FWIW, the new LC+ 2.0 0-6-0T Docksider also has the dreaded flat-sided small set motor, so I have some reservations about pulling more than a few cars with that one as well.

Some of the conventional and LionChief models use the very small and anemic flat-sided set motor, those are very prone to burn up with even reasonable loads.  Any of the LC or LC+ models that use the Mabuchi 3xx series motors are far less likely to suffer the same fate.

FWIW, the new LC+ 2.0 0-6-0T Docksider also has the dreaded flat-sided small set motor, so I have some reservations about pulling more than a few cars with that one as well.

Agreed. The big motor I saw in these entry level Menards engine are a nice welcome over any of what I see in the LC engines that come in for repair.

For a short while there was a cheap electric water gun that I would buy at Wal-Mart just to salvage the motor to repair these engines.

Some of the newer LC stuff has a better motors but a great deal of the entry level items still use cheap "can" motors.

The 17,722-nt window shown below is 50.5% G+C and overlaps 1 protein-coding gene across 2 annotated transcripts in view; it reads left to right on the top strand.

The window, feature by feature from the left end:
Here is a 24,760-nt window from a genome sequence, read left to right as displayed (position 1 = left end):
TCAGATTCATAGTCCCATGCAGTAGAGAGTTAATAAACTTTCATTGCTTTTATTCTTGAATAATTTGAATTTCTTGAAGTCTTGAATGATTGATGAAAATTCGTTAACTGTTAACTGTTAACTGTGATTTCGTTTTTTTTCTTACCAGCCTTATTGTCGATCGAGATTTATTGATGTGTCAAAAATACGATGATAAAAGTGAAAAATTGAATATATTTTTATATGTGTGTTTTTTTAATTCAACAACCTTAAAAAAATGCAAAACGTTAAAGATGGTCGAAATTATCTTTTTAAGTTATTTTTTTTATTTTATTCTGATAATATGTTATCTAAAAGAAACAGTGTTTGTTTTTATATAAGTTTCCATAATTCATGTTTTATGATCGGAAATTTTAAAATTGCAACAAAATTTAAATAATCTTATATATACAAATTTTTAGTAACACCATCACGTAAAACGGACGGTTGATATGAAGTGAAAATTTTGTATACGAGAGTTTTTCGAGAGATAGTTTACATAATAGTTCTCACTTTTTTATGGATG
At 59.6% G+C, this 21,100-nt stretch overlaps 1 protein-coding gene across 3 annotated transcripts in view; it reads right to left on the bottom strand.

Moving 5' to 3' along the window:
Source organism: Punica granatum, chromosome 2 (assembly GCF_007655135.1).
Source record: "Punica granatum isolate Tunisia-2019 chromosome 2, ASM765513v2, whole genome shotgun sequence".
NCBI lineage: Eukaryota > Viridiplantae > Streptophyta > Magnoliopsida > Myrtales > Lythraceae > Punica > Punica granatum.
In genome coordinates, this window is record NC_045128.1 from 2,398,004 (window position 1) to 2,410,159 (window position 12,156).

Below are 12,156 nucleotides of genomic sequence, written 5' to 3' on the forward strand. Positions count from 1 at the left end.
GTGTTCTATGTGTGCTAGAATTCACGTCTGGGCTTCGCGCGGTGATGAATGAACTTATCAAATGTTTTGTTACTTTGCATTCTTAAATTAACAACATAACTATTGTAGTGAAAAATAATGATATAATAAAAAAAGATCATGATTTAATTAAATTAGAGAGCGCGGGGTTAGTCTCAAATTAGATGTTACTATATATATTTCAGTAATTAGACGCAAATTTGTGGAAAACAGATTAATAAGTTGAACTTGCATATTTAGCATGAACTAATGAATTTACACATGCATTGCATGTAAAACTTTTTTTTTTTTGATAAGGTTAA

One of our kids layout is powered by a 14 volt DC power pack and for informational reasons we decided to run a brand new LC Christmas Express 0-8-0 engine with a five car consist and with an hour meter hooked up to see how long it will last. The last time I checked it was around 60 hours and still going. I'll let you know when the motor goes.

Last edited by H1000

Finally someone making affordable trains. That's how to get the model train market going again. Don't forget, you can upgrade your Menards engines to TMCC  with:

http://www.electricrr.com



My suggestion is: ERRCC - ERR Cruise Commander + F3 - Railsounds Commander.

Perhaps some smarties can figure out how to trigger the unique crew talk or sound module all together with a serial output of the Cruise Commander.

Last edited by sdmann
@H1000 posted:


One of our kids layout is powered by a 14 volt DC power pack and for informational reasons we decided to run a brand new LC Christmas Express 0-8-0 engine with a five car consist and with an hour meter hooked up to see how long it will last. The last time I checked it was around 60 hours and still going. I'll let you know when the motor goes.

Don't forget to lube it every so often.

Last edited by rplst8

The final version of this O gauge/O scale FP7 diesel has to have a conventional transformer power mode board & switch, in case the remote is lost or will not operate.

Andrew

agreed 100%.  I and many others would not seriously consider an engine--even at this low price--that does not have conventional command.
I would prefer that the chrome underbody be the same color as the shell or silver, not reflective chrome, but that is a minor point.

@Micro posted:

agreed 100%.  I and many others would not seriously consider an engine--even at this low price--that does not have conventional command.